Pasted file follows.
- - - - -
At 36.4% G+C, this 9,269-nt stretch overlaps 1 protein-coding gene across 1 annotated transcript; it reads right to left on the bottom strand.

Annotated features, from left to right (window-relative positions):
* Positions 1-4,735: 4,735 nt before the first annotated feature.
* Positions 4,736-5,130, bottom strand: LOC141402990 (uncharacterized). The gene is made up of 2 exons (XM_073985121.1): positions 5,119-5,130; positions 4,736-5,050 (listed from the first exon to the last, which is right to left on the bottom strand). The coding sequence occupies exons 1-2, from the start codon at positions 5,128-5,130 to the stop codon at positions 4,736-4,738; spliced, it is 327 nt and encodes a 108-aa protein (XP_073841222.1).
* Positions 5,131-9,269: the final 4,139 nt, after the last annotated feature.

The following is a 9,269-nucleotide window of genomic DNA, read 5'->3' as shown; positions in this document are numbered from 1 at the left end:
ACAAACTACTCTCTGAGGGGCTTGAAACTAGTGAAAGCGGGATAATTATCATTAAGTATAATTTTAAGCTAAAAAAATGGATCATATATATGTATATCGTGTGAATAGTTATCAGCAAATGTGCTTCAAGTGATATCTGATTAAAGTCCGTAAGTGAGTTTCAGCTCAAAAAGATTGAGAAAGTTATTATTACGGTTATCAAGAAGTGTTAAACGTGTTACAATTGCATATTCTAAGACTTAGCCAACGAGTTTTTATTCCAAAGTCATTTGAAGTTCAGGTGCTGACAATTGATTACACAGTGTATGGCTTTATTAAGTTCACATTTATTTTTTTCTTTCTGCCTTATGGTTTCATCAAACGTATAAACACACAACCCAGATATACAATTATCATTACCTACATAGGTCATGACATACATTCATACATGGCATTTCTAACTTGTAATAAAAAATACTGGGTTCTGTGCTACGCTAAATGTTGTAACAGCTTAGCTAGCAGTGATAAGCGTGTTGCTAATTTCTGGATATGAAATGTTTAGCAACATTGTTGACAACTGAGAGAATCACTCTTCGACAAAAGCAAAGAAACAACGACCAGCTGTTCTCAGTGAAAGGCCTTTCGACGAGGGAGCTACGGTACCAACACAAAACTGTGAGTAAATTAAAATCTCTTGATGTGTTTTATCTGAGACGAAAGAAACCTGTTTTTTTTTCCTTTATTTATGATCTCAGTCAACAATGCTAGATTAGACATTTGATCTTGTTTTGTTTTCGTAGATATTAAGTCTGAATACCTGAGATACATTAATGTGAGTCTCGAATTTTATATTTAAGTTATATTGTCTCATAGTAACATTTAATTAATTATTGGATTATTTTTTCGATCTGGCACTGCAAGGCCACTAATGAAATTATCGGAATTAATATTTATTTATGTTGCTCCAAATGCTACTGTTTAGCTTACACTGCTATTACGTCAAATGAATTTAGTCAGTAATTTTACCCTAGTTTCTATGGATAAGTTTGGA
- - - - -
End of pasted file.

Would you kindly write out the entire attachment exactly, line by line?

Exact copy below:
At 36.4% G+C, this 9,269-nt stretch overlaps 1 protein-coding gene across 1 annotated transcript; it reads right to left on the bottom strand.

Annotated features, from left to right (window-relative positions):
* Positions 1-4,735: 4,735 nt before the first annotated feature.
* Positions 4,736-5,130, bottom strand: LOC141402990 (uncharacterized). The gene is made up of 2 exons (XM_073985121.1): positions 5,119-5,130; positions 4,736-5,050 (listed from the first exon to the last, which is right to left on the bottom strand). The coding sequence occupies exons 1-2, from the start codon at positions 5,128-5,130 to the stop codon at positions 4,736-4,738; spliced, it is 327 nt and encodes a 108-aa protein (XP_073841222.1).
* Positions 5,131-9,269: the final 4,139 nt, after the last annotated feature.

The following is a 9,269-nucleotide window of genomic DNA, read 5'->3' as shown; positions in this document are numbered from 1 at the left end:
ACAAACTACTCTCTGAGGGGCTTGAAACTAGTGAAAGCGGGATAATTATCATTAAGTATAATTTTAAGCTAAAAAAATGGATCATATATATGTATATCGTGTGAATAGTTATCAGCAAATGTGCTTCAAGTGATATCTGATTAAAGTCCGTAAGTGAGTTTCAGCTCAAAAAGATTGAGAAAGTTATTATTACGGTTATCAAGAAGTGTTAAACGTGTTACAATTGCATATTCTAAGACTTAGCCAACGAGTTTTTATTCCAAAGTCATTTGAAGTTCAGGTGCTGACAATTGATTACACAGTGTATGGCTTTATTAAGTTCACATTTATTTTTTTCTTTCTGCCTTATGGTTTCATCAAACGTATAAACACACAACCCAGATATACAATTATCATTACCTACATAGGTCATGACATACATTCATACATGGCATTTCTAACTTGTAATAAAAAATACTGGGTTCTGTGCTACGCTAAATGTTGTAACAGCTTAGCTAGCAGTGATAAGCGTGTTGCTAATTTCTGGATATGAAATGTTTAGCAACATTGTTGACAACTGAGAGAATCACTCTTCGACAAAAGCAAAGAAACAACGACCAGCTGTTCTCAGTGAAAGGCCTTTCGACGAGGGAGCTACGGTACCAACACAAAACTGTGAGTAAATTAAAATCTCTTGATGTGTTTTATCTGAGACGAAAGAAACCTGTTTTTTTTTCCTTTATTTATGATCTCAGTCAACAATGCTAGATTAGACATTTGATCTTGTTTTGTTTTCGTAGATATTAAGTCTGAATACCTGAGATACATTAATGTGAGTCTCGAATTTTATATTTAAGTTATATTGTCTCATAGTAACATTTAATTAATTATTGGATTATTTTTTCGATCTGGCACTGCAAGGCCACTAATGAAATTATCGGAATTAATATTTATTTATGTTGCTCCAAATGCTACTGTTTAGCTTACACTGCTATTACGTCAAATGAATTTAGTCAGTAATTTTACCCTAGTTTCTATGGATAAGTTTGGA